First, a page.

Shannon Sanchez-Youngman got her undergraduate degree in political science at UNM. She briefly pursued a graduate degree at the University of Minnesota and conducted research there. "It was so abstract. I felt like I wanted to do something in the world," she said.
She spent the next 10 years working in social programs, such as teaching GED courses for Welfare to Work and serving as an outreach coordinator for a domestic violence shelter.
"I saw what poverty really looks like. I grew concerned about social and racial inequality on the ground, in the lived experiences of people," she said.
Sanchez-Youngman grew frustrated with the way money was allocated for programs. "Why do we spend so much money treating these problems within the individual? Doling out benefits doesn't address the causes that emanate from social inequality," she said.
She started thinking that policy level changes needed to be made. "Is it effective to provide psychosocial treatment when it may be more effective to look at the inequities and how they emerge and develop policies that don't ignore this?"
That way of thinking brought her to the Robert Wood Johnson Foundation Center for Health Policy at UNM.
Sanchez-Youngman's dissertation focuses on how immigrants are represented in political rhetoric and policy making in the Affordable Health Care Act.
"In New Mexico, people are more likely to support inclusion of immigrants, especially those individuals who are uninsured themselves. Many think that the uninsured view immigrants as competitors for health care dollars, but the opposite turned out to be true. The uninsured are empathetic with the immigrants' plight," Sanchez-Youngman said.
She said Latinos have the lowest insurance rate of any group in the United States. "Within New Mexico and at the national level, Latinos are supportive of immigrant access to health care reform."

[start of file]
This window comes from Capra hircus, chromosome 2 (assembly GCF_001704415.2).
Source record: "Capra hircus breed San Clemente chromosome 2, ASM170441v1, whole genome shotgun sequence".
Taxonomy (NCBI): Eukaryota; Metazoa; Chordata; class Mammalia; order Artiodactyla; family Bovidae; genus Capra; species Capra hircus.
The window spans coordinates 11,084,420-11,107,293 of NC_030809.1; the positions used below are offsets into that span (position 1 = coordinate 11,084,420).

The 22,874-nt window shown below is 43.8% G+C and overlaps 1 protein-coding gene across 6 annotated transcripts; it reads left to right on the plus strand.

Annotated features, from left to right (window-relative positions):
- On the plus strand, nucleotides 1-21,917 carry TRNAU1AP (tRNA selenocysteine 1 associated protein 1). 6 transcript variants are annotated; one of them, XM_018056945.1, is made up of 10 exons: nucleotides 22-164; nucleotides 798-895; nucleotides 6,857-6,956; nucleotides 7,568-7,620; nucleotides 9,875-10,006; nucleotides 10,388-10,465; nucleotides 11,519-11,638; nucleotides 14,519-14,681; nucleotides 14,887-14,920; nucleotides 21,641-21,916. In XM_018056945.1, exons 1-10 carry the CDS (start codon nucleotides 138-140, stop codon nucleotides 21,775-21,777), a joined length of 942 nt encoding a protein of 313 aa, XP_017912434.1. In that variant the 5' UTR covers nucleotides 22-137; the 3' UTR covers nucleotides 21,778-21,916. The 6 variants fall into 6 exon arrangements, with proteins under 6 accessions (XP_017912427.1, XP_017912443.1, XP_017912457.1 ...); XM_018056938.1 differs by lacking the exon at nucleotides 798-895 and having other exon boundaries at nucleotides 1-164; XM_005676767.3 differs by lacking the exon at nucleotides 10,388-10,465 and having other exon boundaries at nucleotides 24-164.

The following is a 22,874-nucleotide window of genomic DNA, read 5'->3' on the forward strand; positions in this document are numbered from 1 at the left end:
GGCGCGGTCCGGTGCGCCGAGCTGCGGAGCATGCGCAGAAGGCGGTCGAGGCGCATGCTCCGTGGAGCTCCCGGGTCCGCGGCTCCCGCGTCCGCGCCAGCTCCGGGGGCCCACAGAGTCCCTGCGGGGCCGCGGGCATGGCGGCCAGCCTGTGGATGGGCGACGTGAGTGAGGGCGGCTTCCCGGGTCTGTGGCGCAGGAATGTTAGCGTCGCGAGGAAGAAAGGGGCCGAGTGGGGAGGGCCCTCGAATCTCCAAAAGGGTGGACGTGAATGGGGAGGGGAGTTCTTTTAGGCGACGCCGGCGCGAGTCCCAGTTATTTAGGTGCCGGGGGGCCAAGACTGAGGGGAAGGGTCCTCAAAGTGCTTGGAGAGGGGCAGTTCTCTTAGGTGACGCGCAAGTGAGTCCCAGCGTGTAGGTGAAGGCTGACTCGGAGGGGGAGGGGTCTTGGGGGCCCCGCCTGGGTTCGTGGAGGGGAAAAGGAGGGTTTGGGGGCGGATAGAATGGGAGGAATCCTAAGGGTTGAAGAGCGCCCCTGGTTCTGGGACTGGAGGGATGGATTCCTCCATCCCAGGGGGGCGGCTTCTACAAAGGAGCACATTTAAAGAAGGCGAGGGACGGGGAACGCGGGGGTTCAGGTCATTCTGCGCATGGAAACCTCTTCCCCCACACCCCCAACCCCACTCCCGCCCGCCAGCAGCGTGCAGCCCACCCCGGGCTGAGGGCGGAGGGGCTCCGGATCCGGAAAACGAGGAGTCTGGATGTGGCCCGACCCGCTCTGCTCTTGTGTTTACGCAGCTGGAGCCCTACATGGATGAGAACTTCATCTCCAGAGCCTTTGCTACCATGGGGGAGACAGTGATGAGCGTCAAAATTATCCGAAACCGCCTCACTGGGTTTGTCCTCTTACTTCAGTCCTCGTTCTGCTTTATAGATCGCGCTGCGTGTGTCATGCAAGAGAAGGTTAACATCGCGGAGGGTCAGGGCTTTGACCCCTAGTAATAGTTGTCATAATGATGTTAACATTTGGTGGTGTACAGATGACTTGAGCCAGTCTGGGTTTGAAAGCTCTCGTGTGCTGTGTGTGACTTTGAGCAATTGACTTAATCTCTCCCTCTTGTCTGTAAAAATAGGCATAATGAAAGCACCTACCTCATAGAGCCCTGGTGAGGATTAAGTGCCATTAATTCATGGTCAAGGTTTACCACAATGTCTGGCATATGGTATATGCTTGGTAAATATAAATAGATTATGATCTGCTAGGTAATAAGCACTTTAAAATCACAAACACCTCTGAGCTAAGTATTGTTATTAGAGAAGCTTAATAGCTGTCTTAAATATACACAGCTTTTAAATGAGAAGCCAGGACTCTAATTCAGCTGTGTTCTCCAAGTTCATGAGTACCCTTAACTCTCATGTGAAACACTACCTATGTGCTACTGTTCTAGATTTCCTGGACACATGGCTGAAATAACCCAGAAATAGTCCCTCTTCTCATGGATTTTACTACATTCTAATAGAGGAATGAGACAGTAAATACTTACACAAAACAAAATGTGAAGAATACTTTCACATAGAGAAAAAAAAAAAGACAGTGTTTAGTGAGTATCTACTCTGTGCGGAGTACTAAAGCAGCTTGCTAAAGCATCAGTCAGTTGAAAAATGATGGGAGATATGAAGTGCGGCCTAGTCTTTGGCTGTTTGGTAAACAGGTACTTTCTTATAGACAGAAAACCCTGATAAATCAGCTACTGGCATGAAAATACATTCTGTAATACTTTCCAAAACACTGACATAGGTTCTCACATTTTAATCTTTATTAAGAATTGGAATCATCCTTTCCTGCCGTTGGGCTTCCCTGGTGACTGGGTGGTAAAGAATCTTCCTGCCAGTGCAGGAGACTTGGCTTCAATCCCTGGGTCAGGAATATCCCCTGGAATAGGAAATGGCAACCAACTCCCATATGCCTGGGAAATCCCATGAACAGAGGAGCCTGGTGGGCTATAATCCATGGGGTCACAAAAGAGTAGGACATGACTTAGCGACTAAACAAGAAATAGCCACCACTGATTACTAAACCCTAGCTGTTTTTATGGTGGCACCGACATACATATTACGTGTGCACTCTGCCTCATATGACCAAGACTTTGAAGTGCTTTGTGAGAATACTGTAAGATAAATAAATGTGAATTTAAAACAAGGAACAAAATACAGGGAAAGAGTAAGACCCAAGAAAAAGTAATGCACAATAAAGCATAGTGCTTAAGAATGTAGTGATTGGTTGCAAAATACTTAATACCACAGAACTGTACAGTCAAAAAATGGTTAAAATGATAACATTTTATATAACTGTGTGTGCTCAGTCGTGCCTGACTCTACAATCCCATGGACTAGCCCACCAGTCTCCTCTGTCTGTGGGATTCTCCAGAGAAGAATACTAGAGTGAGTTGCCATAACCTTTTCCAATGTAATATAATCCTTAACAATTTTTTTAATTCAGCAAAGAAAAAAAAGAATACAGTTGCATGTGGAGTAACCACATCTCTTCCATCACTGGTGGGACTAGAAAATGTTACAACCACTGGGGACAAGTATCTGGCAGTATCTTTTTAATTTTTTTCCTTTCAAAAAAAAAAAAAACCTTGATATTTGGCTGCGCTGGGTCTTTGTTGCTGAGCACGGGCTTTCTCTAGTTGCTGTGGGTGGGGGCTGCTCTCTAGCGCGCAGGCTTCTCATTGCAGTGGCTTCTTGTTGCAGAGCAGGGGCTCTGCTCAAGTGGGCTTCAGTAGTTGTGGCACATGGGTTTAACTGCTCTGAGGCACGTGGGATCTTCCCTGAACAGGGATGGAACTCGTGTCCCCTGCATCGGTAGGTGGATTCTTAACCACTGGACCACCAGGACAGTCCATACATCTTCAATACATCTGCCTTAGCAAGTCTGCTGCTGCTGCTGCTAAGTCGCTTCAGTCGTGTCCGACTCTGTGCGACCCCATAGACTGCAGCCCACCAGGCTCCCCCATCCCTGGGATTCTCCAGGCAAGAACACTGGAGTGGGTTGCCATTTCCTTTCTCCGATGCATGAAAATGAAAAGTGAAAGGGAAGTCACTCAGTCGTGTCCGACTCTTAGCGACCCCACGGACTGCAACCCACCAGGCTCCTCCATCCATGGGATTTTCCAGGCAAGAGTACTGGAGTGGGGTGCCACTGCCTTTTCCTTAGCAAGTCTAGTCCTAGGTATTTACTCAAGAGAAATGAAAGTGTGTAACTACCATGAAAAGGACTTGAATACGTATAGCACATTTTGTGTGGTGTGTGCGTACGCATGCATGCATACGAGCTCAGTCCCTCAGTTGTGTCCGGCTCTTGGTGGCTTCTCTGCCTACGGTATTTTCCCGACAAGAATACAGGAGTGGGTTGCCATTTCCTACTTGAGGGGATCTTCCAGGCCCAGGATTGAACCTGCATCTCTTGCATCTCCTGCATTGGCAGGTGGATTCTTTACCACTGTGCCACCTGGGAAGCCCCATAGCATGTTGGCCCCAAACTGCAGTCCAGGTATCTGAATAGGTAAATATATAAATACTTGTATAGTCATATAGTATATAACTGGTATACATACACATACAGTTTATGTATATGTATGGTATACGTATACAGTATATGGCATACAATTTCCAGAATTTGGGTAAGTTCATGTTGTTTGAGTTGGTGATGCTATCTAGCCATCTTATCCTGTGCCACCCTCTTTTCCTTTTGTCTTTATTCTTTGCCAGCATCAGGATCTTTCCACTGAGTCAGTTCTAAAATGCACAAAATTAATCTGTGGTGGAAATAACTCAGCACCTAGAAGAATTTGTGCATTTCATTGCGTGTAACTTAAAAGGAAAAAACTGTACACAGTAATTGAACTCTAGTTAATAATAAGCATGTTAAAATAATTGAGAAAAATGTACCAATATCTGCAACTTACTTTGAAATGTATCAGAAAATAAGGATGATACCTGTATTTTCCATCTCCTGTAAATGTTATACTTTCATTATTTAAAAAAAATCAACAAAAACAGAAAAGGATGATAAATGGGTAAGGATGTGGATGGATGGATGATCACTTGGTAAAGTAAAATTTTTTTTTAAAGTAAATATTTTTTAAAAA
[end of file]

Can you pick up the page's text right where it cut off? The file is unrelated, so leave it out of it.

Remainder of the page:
She said that the support includes public options in health care. "Federal reform efforts didn't include a public option, one that expands insurance coverage to all the uninsured."
What was included in the federal reform plan was the expansion of Medicaid to high risk pools. "But it didn't extend as far as earlier legislation did," Sanchez-Youngman said.
"The change was related to Republican opposition to the bill. The public option was proposed by the Democrats, but the Republicans countered it through rhetorical comments like ‘death panels' and ‘socialized welfare,'" she said.
She started looking at how political elites reframe and formulate debates to leave out certain aspects of health care legislation – as they did with the immigrant population.
Republicans played on anti-immigrant sentiment and opposition to large-scale government intervention and higher taxes. "Political elites shape through rhetorical devices both the debate and the content of legislation," she said.